How Nonprofit Professionals Can Manage Workplace Stress Triggers | Beth's Blog

How Nonprofit Professionals Can Manage Workplace Stress Triggers

Happy Healthy Nonprofit, Leadership, Personal Productivity, Resilience, Workplace Culture

Flickr Photo by Brittney Bush

This week I facilitated a Happy Healthy Nonprofit workshop for nonprofit professionals hosted by CVNL in Marin County.    Before focusing on workplace strategies and culture change, participants go through some reflective exercises, including taking the nonprofit burnout assessment, identifying stress triggers and reactions before creating a self-care plan.

As a group, I have participants take an online poll, answering the questions, “What are your workplace stress triggers?”   As the word cloud appears on the screen, we discuss the triggers and reactions.

A “Stress Trigger” may not need to be defined, but it is something or someone that causes you to have a impulsive reaction that may not be the best response to the situation and create more stress.   If your stress is being triggered repeatedly at work (or elsewhere) this can lead to burnout.  And sometimes, we are not even aware of the symptoms, let alone changing the situation.  Anne Grady, in a recent HBR blog post, describes the harm that repeated stress triggers can create in the workplace:

“When you are triggered, the emotional part of your brain takes over. You are flooded with adrenaline and cortisol, the same neurotransmitters and hormones that have evolutionarily protected us from threats like bear attacks (freeze, fight, or flight). Your logical brain temporarily shuts down, and you lose the ability to solve problems, make decisions, and think rationally.

When this happens, you have been emotionally hijacked, and it is difficult to see things as they really are. You go into protection mode, and until the perceived threat or trigger has dissipated, you will remain there. Over time these reactions can lead to acute anxiety, depression, irritability, fatigue, and other health problems from heart disease to lowered immune response.”

As the above word cloud indicates, sometimes stress is triggered by other people at work, leadership, board, or co-workers.  One of the ways to reduce handle this stress, is to flex your emotional intelligence, which includes self-awareness, self-regulation, motivation, empathy, and social skills. (Daniel Goleman who coined the term “emotional intelligence” brought it to a wide audience with his  book of that name, and it was Goleman who first applied the concept to business with a series of HBR articles.)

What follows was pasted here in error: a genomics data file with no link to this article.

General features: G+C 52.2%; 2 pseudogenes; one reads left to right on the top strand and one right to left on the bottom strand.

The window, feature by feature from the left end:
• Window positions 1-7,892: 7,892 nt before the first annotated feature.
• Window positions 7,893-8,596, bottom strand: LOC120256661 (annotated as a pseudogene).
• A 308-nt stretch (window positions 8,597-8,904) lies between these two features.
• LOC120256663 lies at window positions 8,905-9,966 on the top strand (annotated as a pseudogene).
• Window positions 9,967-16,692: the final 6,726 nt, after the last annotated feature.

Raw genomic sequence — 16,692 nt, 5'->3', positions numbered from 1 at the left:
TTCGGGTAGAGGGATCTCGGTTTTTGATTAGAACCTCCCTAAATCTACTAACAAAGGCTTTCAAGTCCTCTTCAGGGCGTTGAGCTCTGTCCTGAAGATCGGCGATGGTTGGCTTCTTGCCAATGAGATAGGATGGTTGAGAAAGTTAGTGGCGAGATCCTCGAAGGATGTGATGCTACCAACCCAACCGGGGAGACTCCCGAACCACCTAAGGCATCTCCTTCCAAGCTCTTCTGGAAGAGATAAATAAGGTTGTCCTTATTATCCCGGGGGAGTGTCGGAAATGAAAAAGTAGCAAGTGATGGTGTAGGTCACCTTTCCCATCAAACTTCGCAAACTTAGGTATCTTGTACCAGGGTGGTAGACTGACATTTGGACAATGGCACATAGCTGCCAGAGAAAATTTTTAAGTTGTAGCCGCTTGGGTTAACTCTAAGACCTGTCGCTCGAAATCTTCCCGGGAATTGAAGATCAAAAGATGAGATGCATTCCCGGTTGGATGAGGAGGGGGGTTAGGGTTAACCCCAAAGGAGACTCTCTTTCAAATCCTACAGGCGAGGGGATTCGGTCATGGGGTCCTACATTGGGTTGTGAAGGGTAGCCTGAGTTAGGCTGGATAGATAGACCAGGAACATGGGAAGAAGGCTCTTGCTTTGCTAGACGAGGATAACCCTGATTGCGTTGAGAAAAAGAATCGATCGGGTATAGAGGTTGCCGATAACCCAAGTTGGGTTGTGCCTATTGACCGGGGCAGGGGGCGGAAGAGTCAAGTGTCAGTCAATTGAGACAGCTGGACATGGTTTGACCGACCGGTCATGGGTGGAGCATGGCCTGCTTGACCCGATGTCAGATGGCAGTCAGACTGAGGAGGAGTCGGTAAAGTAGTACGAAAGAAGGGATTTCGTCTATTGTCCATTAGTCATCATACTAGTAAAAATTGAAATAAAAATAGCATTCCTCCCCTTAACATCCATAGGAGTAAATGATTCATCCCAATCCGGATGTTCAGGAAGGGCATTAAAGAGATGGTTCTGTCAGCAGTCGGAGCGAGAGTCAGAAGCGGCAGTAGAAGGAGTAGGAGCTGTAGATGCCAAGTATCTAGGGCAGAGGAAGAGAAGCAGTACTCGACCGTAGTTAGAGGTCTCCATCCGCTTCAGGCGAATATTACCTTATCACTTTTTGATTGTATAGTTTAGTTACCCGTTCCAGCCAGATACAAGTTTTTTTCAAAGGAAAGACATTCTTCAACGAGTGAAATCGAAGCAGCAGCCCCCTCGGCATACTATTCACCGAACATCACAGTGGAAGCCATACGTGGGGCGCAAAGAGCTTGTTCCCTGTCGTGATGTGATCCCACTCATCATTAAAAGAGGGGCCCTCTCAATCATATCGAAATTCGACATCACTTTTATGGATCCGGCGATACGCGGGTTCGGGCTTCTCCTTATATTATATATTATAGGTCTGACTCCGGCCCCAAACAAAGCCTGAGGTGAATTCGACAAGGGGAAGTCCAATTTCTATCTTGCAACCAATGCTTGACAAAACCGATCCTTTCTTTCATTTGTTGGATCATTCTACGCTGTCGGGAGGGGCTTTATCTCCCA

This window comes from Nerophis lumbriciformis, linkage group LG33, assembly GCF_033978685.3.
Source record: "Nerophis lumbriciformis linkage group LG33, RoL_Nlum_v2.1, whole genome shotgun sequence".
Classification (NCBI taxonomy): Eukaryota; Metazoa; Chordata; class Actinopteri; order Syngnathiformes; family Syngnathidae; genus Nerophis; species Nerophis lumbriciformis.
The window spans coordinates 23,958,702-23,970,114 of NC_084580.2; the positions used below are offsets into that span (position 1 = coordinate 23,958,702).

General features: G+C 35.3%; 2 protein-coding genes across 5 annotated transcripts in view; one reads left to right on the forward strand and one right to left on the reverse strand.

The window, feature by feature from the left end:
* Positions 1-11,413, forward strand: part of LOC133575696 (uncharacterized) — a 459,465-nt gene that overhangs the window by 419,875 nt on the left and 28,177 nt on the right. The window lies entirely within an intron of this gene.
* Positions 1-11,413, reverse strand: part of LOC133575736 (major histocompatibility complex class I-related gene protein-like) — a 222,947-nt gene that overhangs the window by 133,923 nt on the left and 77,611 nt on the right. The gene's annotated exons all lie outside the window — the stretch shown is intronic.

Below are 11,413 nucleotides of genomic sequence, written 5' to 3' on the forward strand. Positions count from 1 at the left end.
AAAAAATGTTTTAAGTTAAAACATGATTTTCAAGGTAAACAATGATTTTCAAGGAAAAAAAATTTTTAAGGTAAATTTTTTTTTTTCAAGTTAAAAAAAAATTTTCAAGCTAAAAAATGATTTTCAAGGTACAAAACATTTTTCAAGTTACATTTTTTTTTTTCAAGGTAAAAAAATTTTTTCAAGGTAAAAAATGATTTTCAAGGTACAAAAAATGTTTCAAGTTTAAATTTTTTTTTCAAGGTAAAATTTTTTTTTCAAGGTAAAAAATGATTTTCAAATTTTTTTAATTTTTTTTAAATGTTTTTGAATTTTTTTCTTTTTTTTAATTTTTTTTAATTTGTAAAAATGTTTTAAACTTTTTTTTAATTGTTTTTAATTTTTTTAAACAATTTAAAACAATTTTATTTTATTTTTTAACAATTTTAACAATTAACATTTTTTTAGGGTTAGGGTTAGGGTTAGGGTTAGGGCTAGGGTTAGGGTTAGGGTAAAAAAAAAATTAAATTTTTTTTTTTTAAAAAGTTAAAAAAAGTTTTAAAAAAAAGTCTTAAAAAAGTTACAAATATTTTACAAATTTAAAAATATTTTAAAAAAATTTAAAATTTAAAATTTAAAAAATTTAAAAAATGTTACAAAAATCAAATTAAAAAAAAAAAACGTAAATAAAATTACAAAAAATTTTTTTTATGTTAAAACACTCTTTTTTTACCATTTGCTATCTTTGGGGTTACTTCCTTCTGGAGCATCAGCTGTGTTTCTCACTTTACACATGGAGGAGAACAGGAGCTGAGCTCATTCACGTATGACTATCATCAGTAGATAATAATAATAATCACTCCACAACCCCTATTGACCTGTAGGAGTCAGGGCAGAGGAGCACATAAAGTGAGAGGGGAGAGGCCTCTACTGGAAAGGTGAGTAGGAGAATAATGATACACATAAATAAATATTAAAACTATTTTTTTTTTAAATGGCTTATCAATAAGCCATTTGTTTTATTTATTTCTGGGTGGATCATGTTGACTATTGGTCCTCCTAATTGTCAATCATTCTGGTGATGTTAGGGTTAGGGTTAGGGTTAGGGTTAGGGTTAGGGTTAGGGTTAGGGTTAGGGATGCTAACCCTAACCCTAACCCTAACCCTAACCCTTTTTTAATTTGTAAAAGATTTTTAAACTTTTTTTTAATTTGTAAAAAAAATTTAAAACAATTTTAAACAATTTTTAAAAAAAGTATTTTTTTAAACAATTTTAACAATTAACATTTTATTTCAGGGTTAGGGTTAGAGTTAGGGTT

These qualities may sound “soft”, but Goleman found direct ties between emotional intelligence and measurable results. With regular intelligence,  you are generally as “smart” now as you ever are going to be.  People learn new facts but their intelligence, or their ability to learn, remains largely the same.  Emotional Intelligence is a flexible skill that can be readily acquired and practiced.  People can actually increase their emotional intelligence by working on the skills – and manage their stress better.

1: Make Time Everyday for Reflection:  Keep a Journal

The first step is self-awareness and that happens through tracking and observing yourself in work situations that trigger stress.    One way to do this is to build in some reflection time into your day and maintain a journal.   Self-care and managing your stress is all about establishing and maintaining good habits, and writing it down helps you change and commit to the good habits.

There are also many other benefits to writing a journal.  Reflective writing has also been shown to improve decision-making and critical thinking. It also helps you keep track of progress made towards goals.

If people at work are triggering your stress and challenging your emotional intelligence, use these journal prompts to help you reflect:

  • How is it impacting me physically, emotionally, and psychologically?
  • What triggers these feelings and emotions?
  • What action can I take to manage the situation and my emotional response more effectively?

2: Track Your Moods

The above is an example of how to do this with pen and paper, another way is to use apps called Mood Trackers, journals that let you chart your emotions and thoughts and test different self-management techniques.

I tested a number of those apps and found the best one for me was “Moodnotes,” you can track your emotions in different work situations and it prompts you to reflect on the situation and how to manage it.    Having this self-awareness lays the groundwork to help you effectively manage your stress triggers at work.

How you manage stress triggers at work?  Do you keep a journal?  What is your favorite journaling technique?

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